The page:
Hanbury Hall, in Worcestershire, has two pier-glasses and tables flanking a central window. The dining room is not huge but boasts some splendid Regency furniture, including mahogany sideboard, serving table and side-table, as well as an early nineteenth century porcelain dinner service. Made by Chamberlain Worcester (pre Royal Worcester), the service dates from 1827 and is composed of 84 plates in total, 14 oval plates (4 small, 4 medium, 5 large, one huge platter), 7 sauce dishes and 7 vegetable tureens. 

The above serving table has a wine cooler beneath it. The table was adapted in the nineteenth century to hold the plate rack rather than the customary rail. 

Unfortunately, I cannot use the photo I took of the sideboard, it is too poor. The mahogany dining table was made by Gillow of Lancaster, measures 4’ x 21’ and seats up to 26, yet will condense to merely four. There is also a server dating from the early nineteenth century which has detail in the style of Robert Adam. 

Thomas Vernon was a member of the Kit-Kat Club in London and perhaps, on occasion, he entertained some of his fellow members at Hanbury. The club members were wont to feast on mutton ‘pyes’, named ‘Kit-Kat pyes’ after the club and the pie man who made them, one Christopher Catt (more can be read about him in the articles on the Gentlemen’s Clubs). One day at Hanbury I took this picture of some Kit-Kat pies. I wish my pastry came out as neat as this! 

The ceiling in the dining room at Hanbury is interesting because if you look carefully, it is in two sections. This is because it was originally the Lobby and Withdrawing Room of the state apartments which occupied the East wing. Beyond the withdrawing room was the Best Bedchamber with Dressing Room, and at the front of the house was the Great Parlour, now the Drawing Room. Originally, the bedroom was used by Thomas Vernon, the owner of Hanbury, which was an unusual arrangement for the master did not generally have a suite on the ground floor. A wall was removed and the ceiling realigned. The alterations were instituted circa 1830 and kept the two separate ceiling paintings (probably by Sir James Thornhill). The first (the lobby) is of the North Wind abducting Oreithyia, and that of the former withdrawing room appears to show Apollo in his chariot, saying goodbye to Clymene. The plaster panels are carved with oak, laurel and acanthus leaves, and the repositioned, original fireplace is ornamented with beautiful wooden carving dated about 1760.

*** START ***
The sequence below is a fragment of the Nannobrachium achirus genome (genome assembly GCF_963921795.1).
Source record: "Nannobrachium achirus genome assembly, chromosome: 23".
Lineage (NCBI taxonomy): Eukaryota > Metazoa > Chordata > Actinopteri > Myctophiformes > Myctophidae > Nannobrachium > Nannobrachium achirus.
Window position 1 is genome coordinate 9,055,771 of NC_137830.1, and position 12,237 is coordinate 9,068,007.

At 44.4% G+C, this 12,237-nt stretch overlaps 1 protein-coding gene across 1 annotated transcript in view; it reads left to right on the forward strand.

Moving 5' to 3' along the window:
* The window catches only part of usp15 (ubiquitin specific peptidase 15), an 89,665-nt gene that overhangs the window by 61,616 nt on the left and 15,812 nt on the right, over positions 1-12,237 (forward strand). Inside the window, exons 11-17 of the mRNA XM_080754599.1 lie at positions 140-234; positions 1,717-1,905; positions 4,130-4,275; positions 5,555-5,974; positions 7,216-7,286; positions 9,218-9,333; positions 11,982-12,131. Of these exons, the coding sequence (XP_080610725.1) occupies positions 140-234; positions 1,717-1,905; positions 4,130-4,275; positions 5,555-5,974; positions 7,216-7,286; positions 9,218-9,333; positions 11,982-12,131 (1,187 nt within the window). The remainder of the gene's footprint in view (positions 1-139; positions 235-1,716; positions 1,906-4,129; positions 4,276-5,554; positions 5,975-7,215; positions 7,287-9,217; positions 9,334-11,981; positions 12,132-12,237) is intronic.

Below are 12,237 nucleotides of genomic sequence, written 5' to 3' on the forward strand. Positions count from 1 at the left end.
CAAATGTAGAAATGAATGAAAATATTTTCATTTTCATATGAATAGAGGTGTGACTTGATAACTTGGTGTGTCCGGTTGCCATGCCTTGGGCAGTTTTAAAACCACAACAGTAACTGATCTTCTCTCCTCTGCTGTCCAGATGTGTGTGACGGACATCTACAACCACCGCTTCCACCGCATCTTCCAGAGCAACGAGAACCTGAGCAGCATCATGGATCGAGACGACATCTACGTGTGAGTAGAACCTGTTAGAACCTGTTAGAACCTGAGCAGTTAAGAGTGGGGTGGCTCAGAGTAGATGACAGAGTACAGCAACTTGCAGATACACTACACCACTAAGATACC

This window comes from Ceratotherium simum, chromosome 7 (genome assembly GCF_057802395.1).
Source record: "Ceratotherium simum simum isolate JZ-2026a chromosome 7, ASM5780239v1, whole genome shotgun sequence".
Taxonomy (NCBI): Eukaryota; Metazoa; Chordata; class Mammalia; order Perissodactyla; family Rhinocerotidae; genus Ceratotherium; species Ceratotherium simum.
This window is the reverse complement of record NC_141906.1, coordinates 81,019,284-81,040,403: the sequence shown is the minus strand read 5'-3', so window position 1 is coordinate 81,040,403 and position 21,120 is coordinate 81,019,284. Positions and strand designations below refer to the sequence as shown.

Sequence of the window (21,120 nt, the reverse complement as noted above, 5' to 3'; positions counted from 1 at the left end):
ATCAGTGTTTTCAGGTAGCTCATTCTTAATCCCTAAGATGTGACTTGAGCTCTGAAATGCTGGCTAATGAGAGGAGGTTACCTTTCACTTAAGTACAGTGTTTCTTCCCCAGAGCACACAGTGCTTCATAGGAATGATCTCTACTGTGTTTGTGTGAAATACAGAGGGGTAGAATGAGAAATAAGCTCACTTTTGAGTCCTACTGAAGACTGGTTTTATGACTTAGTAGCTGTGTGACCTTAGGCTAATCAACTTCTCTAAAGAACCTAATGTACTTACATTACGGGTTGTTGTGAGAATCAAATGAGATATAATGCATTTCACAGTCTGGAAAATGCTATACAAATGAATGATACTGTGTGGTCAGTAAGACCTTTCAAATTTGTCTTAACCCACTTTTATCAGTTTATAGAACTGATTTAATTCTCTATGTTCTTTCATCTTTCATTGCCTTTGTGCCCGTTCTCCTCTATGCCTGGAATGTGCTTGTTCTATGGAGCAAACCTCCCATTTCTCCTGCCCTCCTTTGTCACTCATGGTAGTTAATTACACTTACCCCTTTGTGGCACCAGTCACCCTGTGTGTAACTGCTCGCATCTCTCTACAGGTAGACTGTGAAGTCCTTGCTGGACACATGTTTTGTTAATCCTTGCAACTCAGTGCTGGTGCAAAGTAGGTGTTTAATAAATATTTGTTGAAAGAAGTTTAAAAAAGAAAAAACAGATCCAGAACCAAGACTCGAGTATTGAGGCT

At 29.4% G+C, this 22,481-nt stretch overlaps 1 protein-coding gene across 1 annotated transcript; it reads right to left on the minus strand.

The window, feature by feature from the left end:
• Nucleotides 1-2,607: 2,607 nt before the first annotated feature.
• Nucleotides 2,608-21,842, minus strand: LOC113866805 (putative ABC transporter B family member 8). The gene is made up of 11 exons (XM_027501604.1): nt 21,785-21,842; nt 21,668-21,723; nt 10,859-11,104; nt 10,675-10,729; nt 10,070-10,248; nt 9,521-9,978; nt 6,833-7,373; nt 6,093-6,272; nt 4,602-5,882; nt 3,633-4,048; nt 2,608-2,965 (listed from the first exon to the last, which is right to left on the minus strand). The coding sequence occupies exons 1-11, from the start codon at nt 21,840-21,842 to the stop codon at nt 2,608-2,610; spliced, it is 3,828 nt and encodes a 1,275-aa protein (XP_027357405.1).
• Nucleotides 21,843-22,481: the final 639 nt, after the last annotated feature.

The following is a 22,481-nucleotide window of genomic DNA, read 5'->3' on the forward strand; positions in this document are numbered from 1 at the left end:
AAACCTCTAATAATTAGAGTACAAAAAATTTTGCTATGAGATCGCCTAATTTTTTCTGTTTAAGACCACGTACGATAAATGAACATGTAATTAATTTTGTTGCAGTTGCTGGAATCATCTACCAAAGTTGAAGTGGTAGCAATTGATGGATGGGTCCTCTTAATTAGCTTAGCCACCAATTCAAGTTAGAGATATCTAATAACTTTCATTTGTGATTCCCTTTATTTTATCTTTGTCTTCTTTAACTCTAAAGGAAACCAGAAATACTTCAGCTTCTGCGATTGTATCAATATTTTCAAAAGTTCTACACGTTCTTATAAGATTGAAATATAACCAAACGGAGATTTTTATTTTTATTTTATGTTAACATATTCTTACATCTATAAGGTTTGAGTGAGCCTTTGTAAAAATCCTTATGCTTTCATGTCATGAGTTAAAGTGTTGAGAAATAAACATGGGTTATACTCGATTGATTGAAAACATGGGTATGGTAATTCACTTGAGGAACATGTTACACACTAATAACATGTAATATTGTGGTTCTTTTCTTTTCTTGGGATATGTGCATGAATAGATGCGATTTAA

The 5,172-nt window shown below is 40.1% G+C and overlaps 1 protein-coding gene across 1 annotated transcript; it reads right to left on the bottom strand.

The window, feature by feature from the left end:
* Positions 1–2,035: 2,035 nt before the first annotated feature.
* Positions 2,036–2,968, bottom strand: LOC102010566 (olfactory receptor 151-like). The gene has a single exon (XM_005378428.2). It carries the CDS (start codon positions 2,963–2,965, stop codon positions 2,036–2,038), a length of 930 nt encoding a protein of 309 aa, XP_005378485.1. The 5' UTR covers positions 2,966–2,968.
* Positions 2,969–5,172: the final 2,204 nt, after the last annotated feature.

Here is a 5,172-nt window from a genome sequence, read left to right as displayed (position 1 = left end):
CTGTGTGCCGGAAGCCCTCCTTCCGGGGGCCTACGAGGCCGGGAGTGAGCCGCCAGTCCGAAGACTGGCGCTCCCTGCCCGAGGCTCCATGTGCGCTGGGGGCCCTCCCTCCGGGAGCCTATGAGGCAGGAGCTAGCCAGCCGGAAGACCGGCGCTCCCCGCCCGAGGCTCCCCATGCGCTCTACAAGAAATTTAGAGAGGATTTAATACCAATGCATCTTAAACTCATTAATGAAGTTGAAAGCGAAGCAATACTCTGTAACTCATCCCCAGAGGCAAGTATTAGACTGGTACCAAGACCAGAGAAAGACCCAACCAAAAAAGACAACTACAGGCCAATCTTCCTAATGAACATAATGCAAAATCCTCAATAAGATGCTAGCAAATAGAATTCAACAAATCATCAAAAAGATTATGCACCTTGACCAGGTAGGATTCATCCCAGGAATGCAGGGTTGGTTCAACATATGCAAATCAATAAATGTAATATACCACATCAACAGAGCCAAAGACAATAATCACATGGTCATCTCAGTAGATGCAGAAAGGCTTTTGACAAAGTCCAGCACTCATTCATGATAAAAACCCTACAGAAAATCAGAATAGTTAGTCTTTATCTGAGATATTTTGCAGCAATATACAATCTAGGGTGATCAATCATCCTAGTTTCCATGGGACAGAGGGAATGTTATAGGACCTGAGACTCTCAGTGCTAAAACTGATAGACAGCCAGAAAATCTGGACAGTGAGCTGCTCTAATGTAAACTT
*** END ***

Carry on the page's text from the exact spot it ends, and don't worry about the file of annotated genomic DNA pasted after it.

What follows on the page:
When it is safe again to do so, I will visit Hanbury and try to take a better picture! 

Note the leaves on the carved wooden ornamentation of the fireplace. 

At Syon House in Middlesex, Robert Adam designed the Great Dining Room to equal its name. A long, thin chamber, he added screens of Corinthian columns at each end, fronting a pair of alcoves, to make the proportions of the room less intimidating. The central area thus becomes almost a three-way cube, measuring a mere 66’ x 21’ x 21’. Created circa 1763 and classically decorated in white and gold, the dining room does not have a permanent full-length dining table since, at this date, as discussed above, footmen would have brought in folding tables when required. The room was a deliberate nod to Classical Rome, with the ceiling a vista of elegant splendour, being composed of panels enclosing complicated circular patterns, and a domed section with a triple fan of swirling vine-like design. Removed at some point to the drawing room, there was originally an exquisite Moorfields carpet, dated 1769, which reflected the ceiling. The Great Dining Room was the third in the public circuit, contrasting to glorious effect with the stone-hued Entrance Hall and blue-green scagliola in the ante chamber before, then the crimson damask in the Drawing Room, followed by the pinks and greens of the Gallery afterwards. Palladian glory at its best! 

As befitting the probable conversation, especially following the ladies’ withdrawal after dinner, many country house dining rooms were decorated with a sporting theme. The finest animal painters of the day were commissioned to produce portraits of favourite hunters – such as at Deene Park in Northamptonshire – soldiers with their famous chargers and, as at Croome Park in Worcestershire, the owner’s favourite hounds and racehorses. At Uppark in Sussex, where the Prince Regent was a frequent guest at the races held in front of the house, the Lewes (Prince's) Cup stands in pride of place on the dining table.